An easy glimpse on the Noctua NH-P1 is sufficient for anyone to realize this is no run-of-the-mill PROCESSOR cooler. To commence with, the pure proportions of the NH-P1 are huge beyond comparison. In 15. 8cm by 15. 4cm by 15. 2cm (essentially a 6. 5-inch cube), the NH-P1 dwarfs typical tower system coolers – that are already pretty large – taking around three times the volume of the full assembled NH-U12S. As well as one. 1,18kg weight makes it heavier than some laptop computer systems.
Considering both the size and the nature of the Noctua NH-P1, it is bound to face compatibility issues with both systems and cases, as well as limited suitability with CPUs. In order to that end, Noctua provides detailed suitability tables that include both system components and PC instances, to help purchasers get an improved idea in advance over where the plus-sized unaggressive cooler can fit.
Case compatibility apart, the NH-P1 facilitates practically all modern CPU sockets, including Intel’s LGA-11xx/1200 outlet and latest LGA-1700 socket, as well as AMD’s outlet AM4. Threadripper is left out in the cold, nevertheless , as it would not have to get possible for the NH-P1 to handle the extreme thermal requirements such a high-end processor chip.
6 heatpipes are in charge of transferring the mass of the heat energy created by the CPU on to the fins of the cooler. The particular heatpipes begin with the base of the cooler, positioned exactly in parallel to one another, and extend to a single side of the bottom towards the top half the fins in a symmetric fan design. They are made out of copper mineral but are completely nickel-plated to prevent surface corrosion.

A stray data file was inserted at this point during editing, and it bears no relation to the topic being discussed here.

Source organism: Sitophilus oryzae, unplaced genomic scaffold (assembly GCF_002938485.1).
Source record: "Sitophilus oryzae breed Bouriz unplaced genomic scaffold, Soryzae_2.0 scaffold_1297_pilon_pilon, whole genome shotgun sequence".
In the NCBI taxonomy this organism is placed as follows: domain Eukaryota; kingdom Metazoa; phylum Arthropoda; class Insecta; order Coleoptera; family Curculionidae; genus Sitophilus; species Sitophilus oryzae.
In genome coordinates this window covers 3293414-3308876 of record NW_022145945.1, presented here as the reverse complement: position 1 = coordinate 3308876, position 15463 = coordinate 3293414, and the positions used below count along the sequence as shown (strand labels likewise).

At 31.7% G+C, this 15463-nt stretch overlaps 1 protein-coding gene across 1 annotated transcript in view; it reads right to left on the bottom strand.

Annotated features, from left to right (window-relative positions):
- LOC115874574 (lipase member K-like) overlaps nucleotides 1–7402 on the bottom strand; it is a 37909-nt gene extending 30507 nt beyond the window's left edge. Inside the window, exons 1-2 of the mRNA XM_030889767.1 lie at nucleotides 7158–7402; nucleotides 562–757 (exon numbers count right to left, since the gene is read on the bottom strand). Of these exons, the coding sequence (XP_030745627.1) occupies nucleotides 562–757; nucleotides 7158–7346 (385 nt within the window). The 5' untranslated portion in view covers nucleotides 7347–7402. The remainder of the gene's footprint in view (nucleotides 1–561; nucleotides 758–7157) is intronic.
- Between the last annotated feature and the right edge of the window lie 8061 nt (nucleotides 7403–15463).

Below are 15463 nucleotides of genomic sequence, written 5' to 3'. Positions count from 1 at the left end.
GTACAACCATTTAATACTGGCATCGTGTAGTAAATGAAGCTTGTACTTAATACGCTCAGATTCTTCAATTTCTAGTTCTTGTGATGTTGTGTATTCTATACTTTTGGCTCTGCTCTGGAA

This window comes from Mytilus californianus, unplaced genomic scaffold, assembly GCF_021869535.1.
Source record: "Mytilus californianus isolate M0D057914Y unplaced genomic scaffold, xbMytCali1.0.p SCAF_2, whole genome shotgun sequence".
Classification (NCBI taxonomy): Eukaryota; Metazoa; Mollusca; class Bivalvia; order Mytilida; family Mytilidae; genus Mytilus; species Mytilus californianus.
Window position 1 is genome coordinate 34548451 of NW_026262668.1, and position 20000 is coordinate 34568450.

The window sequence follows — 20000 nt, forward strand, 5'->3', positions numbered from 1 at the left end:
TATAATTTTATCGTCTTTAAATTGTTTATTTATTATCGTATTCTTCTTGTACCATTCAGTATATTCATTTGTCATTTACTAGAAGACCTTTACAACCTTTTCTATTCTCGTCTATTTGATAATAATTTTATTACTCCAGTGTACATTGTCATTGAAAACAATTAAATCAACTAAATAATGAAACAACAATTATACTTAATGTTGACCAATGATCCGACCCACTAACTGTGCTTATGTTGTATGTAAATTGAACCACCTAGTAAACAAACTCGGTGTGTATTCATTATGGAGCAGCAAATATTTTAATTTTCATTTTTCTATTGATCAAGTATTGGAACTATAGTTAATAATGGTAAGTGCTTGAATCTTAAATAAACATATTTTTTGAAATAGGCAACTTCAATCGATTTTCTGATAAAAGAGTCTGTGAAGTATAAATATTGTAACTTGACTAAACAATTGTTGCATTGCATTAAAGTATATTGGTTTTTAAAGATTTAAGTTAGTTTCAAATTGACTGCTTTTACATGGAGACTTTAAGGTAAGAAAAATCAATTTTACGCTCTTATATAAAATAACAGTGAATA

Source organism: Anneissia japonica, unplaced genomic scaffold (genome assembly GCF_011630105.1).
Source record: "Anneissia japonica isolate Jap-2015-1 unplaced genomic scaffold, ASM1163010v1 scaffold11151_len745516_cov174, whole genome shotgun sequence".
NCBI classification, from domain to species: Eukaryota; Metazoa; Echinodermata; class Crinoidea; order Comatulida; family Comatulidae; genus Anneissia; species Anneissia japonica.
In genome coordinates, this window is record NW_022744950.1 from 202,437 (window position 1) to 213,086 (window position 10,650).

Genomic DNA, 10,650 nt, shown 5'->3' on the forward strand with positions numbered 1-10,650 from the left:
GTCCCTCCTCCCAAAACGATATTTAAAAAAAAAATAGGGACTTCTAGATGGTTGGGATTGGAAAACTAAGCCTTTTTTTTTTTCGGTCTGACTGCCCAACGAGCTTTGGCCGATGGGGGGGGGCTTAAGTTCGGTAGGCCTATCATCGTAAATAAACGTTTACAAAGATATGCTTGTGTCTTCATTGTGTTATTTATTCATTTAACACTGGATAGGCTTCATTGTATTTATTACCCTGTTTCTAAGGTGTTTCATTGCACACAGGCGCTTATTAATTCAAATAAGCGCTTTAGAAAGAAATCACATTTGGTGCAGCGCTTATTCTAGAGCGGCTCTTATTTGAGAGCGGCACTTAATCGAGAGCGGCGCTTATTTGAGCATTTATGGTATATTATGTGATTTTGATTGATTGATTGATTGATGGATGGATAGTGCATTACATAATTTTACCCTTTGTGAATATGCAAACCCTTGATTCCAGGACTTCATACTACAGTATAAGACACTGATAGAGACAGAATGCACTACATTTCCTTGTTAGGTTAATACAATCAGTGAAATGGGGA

The particular base of the NH-P1 is almost typical for any modern heatpipe-based chillier, with the exclusion that six of the fins lengthen and are straight attached to the bottom itself. This is mostly to raise the mechanical strength of the NH-P1, as the colossal b array could hardly be reliably maintained the heatpipes alone. However it may also be playing a little part in the thermal performance of the chillier as well by allowing some heat energy to move directly from the bottom towards the bout.
The Noctua NH-P1 are designed for loads lower than 100 W rather well. The particular temperatures will be high, but modern processors should gladly operate at temps up to 50°C above ambient : assuming that the interior temperature of the PC situation is actually near that of an average home room (~22°C). Extented loads more than 120-140 Watts will have the temperature delta widening too much for the NH-P1 to keep a chip from thermally throttling. The good news is that modern CPUs are designed to manage just such a thing (see: almost any compact laptop in the final decade), but our testing equipment is another story: we had to stop our testing after 200W in order to avoid harmful our equipment.